She straightened her spine and tossed her head in Marcus’ direction. Slowly shaking her head back and forth as if to scold him, she turned to him again. “Now, any other way I can make myself clear?”
He straightened his spine, glanced over at Marcus, and then looked into her eyes. “I don’t know Marcus. I also don’t know about any precious item. What I do know …” He leaned toward her, set his jaw and locked eyes with her. “… is Waylon helped Bobby Ray June escape from the prison transport van on the way to his trial for killing two people in a fire. I. Want. Waylon. And. Bobby. Ray.” He finger jabbed the table just as she had previously, to emphasize his point.
Gasping, her free hand flew to her mouth, her eyes closed, and she swallowed. Opening her eyes, she softly asked, “Bobby Ray killed someone?”
She made her way to the kitchen, her stomach twisted, and she thought she’d lose the little bit of the Eggs Benedict Nila had made for her. Bobby Ray always was a piece of crap. She hated it when he came around. He leered at her and creeped her out. She complained to Waylon about it, and he told her to pull up her big girl panties. Toward the end of their marriage, whenever Bobby Ray would come by, she’d disappear to the grocery store or her best friend, Jolie’s, house. She knew he was dangerous and not mentally sound, but she had no idea he was capable of murder.
She tucked her order slip for the gorgeous, but probably dangerous, man in the booth by the window, beneath the spring on Nila’s order wheel.
“Order for table eight is up, Megan,” Nila called out when she saw her approach. Taking a deep breath, she grabbed the two plates and carried them to the nice couple, asking if they needed a coffee refill.
Keeping herself busy wasn’t a problem as the restaurant filled up. “Order up for table seventeen.” Squaring her shoulders, she picked up the two eggs over easy and whole wheat toast, grabbed the coffeepot and headed to the table of the man who both excited and scared her. He was a broody sort; his darker than dark eyes were both mesmerizing and scary. They were so dark, it was hard to tell where the iris and pupil met. His strong jaw held a hint of whiskers as if he’d shaved hours ago. The dark shadow gave him a mysterious presence which she bet he loved. She hadn’t seen him walk in, but the length of his legs under the table and of his arms on top told her he was tall. From the side, she could see he was fit and firm. Nice. But no. She was steering clear.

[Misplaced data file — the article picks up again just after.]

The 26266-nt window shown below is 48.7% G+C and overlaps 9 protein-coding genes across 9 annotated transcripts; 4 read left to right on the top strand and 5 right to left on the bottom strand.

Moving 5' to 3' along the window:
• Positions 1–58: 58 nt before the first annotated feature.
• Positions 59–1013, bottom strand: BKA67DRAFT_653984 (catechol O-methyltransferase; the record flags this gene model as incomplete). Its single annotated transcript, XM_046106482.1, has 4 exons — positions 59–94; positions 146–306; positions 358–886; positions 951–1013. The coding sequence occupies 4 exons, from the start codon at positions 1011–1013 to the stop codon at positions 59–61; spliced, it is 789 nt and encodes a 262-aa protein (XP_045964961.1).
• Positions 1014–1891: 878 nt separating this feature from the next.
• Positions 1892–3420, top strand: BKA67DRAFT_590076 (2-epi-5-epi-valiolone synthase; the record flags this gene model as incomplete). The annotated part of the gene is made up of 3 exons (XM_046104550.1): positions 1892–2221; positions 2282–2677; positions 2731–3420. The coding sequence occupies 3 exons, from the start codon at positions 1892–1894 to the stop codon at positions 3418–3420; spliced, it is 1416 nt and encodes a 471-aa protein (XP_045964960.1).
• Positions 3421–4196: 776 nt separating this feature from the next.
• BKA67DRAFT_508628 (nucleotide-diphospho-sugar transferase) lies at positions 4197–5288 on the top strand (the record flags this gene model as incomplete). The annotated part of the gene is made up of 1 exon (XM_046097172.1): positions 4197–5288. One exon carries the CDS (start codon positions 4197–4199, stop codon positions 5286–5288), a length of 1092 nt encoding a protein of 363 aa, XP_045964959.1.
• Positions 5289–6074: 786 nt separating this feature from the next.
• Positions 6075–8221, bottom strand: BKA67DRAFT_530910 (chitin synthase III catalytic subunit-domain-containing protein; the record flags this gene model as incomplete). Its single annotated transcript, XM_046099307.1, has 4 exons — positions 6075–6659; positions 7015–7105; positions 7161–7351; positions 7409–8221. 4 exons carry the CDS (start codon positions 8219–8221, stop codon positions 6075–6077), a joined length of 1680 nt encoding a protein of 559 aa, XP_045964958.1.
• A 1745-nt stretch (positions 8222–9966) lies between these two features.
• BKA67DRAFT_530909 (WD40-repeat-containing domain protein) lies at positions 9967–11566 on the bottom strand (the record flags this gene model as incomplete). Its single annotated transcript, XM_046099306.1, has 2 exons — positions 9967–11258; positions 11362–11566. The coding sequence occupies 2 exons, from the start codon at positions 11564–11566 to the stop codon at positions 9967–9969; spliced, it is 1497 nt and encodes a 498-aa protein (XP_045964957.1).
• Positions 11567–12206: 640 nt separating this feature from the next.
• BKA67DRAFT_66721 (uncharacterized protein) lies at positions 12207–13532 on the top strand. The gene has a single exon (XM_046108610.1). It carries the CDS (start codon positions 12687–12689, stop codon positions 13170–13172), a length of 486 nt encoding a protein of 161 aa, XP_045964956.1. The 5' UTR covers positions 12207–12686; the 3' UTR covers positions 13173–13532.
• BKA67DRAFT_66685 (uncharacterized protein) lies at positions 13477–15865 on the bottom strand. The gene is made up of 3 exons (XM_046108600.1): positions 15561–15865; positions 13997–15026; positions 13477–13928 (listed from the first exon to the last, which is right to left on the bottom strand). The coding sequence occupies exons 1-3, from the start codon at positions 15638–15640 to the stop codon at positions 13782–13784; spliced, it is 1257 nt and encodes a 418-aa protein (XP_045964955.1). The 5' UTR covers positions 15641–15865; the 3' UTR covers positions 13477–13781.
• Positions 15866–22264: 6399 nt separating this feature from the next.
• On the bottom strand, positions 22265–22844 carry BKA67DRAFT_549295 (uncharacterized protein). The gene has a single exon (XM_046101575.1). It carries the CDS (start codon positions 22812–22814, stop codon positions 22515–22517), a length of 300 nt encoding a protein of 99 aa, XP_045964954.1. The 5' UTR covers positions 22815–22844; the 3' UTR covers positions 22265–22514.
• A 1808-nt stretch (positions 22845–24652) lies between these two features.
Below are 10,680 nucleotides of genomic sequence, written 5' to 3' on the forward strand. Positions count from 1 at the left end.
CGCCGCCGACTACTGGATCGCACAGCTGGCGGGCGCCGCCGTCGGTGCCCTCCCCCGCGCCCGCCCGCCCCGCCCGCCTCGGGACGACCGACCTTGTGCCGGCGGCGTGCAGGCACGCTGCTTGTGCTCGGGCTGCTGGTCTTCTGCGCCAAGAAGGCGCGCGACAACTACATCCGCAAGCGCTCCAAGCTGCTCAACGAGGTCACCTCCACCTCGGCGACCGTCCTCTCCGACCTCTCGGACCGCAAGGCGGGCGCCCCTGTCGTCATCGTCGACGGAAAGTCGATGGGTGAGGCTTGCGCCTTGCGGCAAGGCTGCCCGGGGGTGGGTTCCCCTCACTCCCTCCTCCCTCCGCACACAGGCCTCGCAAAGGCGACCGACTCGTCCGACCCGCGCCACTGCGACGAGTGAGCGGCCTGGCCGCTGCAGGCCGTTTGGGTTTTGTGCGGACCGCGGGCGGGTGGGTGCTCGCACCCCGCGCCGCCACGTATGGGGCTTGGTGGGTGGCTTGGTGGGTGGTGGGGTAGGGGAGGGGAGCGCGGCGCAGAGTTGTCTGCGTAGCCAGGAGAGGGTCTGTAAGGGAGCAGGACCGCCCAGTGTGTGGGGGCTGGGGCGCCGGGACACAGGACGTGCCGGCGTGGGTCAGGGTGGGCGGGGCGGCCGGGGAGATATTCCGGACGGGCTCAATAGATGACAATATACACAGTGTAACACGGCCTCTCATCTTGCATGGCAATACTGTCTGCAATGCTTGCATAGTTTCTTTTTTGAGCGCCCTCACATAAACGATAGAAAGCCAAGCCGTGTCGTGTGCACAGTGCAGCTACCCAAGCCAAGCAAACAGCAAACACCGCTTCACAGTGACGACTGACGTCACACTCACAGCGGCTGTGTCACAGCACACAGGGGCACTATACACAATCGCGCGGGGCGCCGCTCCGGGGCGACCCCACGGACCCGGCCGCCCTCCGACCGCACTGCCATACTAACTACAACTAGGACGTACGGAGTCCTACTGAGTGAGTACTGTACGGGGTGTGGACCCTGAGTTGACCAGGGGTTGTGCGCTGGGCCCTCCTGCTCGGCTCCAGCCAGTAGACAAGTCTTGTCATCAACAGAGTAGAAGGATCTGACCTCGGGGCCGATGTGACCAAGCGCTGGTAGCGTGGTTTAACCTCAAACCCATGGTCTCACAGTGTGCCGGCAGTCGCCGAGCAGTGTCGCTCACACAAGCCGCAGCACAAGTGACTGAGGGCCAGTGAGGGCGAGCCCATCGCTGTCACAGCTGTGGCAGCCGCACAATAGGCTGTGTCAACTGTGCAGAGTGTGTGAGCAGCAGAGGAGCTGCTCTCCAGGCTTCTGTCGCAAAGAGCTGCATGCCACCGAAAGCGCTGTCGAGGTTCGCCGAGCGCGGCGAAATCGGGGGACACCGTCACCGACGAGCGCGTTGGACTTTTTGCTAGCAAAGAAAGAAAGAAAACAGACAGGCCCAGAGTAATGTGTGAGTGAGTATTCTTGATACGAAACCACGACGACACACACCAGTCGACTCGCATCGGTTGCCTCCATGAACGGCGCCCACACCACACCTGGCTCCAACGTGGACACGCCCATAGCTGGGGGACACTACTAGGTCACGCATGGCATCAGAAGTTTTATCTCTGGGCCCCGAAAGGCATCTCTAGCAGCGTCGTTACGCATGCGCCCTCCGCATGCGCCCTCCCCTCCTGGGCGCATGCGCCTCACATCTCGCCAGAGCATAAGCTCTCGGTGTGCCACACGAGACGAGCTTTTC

“Here you go.” Sliding his plate in front of him, she lay his silverware, wrapped in a napkin alongside his plate. “Coffee?” Proud that she was keeping her voice even, she poured when he nodded. Then she watched as his eyes caught movement behind her and his back stiffened. She could feel the heat at her back before she heard Marcus whisper in her ear, “I’m watching you, Megan. You may as well make contact with that jerk you were married to before things get very ugly for you.”
Before she could respond, he was gone. Setting the coffeepot on the table before she dropped it, she clasped her hands together in front of her to quell the shaking. He was getting bolder.
Looking up slightly to see what her mysterious man was doing, her heartbeat hitched. Those deep black eyes bored into hers, but this time they held something else. Sympathy? Caring? Probably not, but he didn’t look as menacing as he had before.
“Looks like Marcus there is getting bold.”
“You don’t know the half of it.”
“Why don’t you tell me?”
She picked up the coffeepot and stepped back. “I don’t even know you. Why would I share that kind of thing with a stranger?”
“My name is Ford Montgomery, and I’m here for the same reason Marcus is—to find Waylon. But not for the same reasons. I was hired by the Kane County Police Department to bring him and Bobby Ray in. Looks like we could be friends and help each other out.”
Biting her bottom lip, she thought about it. Actually thought about it. His low sexy voice washed over her in a soothing way, and she’d bet her next ten checks he’d lured women of all kind in with those looks and that Sam Elliot voice of his. But, it was too easy to rely on him and too convenient. It would be nice, though, to have someone to turn to.
“Thanks, Ford, for the offer, but I don’t think so.”